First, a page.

Now, it’s time to do a little homework.
1. Check in with these websites. The official government websites, such as the Centers for Disease Control and Prevention and the U.S. State Department offer a number of safe travel resources.
2. Determine which vaccinations are necessary. Remember that diseases that are now considered rare in the U.S. may still be common in other countries, so it’s important use these website resources, select your destination, and read the information provided.
As an example, we selected Australia on the CDC country map and this is a snapshot of the current information:
Required vaccinations also depend on the time of year you plan to visit – monsoon season or dry, for example. In some regions of the world, for example, yellow fever is common.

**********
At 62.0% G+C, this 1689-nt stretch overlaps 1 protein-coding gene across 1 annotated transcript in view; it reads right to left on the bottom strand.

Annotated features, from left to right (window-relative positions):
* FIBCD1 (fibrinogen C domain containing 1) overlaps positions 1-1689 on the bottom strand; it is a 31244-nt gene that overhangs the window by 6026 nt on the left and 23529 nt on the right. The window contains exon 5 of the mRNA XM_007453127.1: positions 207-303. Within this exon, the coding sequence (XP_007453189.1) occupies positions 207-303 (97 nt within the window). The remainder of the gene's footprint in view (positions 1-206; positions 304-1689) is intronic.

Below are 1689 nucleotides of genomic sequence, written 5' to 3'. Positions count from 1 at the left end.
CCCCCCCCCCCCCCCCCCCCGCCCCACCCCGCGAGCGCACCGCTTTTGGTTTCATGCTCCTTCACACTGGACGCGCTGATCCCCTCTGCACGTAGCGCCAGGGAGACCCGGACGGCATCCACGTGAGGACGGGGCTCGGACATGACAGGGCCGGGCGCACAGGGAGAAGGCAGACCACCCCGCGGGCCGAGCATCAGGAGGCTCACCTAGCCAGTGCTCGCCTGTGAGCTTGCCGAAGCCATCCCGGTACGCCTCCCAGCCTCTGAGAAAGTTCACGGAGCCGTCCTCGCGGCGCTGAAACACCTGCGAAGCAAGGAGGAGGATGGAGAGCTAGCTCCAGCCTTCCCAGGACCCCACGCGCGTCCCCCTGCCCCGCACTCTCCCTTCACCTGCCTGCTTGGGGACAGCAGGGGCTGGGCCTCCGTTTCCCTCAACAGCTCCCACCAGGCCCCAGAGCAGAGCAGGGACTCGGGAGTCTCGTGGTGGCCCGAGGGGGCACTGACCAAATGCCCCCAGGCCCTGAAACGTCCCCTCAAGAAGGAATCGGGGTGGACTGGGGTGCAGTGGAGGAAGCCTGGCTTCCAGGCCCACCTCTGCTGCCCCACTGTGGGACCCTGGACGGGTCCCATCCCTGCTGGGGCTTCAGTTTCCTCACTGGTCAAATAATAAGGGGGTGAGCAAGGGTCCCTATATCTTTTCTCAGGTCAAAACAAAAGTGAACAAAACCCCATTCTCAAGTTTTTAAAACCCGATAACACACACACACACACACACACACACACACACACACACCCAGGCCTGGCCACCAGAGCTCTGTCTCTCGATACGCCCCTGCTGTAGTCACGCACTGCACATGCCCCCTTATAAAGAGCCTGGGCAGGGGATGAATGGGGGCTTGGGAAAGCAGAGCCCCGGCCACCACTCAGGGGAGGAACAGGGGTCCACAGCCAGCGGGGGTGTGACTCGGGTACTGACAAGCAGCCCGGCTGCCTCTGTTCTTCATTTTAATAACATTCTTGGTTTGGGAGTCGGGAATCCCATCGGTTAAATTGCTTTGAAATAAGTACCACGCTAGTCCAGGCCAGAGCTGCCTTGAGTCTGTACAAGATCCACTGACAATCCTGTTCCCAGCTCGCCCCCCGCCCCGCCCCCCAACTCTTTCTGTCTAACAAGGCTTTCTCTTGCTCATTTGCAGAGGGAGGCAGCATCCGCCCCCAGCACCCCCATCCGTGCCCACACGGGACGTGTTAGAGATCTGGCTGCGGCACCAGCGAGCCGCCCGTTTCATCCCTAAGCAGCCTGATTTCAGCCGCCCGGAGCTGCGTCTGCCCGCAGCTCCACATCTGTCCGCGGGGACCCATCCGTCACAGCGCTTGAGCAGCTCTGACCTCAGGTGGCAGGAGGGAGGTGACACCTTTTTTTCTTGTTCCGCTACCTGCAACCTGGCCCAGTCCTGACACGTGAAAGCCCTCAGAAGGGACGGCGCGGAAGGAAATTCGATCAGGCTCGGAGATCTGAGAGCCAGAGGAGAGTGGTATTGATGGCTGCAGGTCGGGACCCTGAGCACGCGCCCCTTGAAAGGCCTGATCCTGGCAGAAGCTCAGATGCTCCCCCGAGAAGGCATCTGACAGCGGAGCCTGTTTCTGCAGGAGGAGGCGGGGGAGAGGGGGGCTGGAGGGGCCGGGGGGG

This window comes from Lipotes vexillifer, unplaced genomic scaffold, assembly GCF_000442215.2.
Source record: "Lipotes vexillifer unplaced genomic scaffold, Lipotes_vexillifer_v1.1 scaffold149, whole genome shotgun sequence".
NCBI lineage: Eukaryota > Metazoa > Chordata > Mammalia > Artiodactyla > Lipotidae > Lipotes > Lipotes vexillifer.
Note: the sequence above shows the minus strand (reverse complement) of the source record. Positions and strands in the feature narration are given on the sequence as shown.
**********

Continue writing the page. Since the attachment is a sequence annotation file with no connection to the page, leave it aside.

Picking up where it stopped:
3. Find a travel medical care clinic. Your primary care doctor can offer a lot of the typical vaccinations, but for vaccinations that are not typical to the U.S., you’ll likely need to seek out a travel medical clinic. Note: travel clinic appointments fill up quickly, and you’ll need to plan extra time after you receive the vaccinations to be sure there are no adverse reactions. So, make your appointment quickly. Your primary care doctor’s office can usually point you to a travel medical facility where you can obtain the necessary vaccinations. If not, try your local health department.
4. Last, understand your health care coverage. If you’re traveling outside the U.S., it’s important to understand that your health care coverage is not likely to be accepted outside the country, nor is Medicare. If your health care does not extend to your travel destination, check our medical care coverage guide for travel insurance companies who do.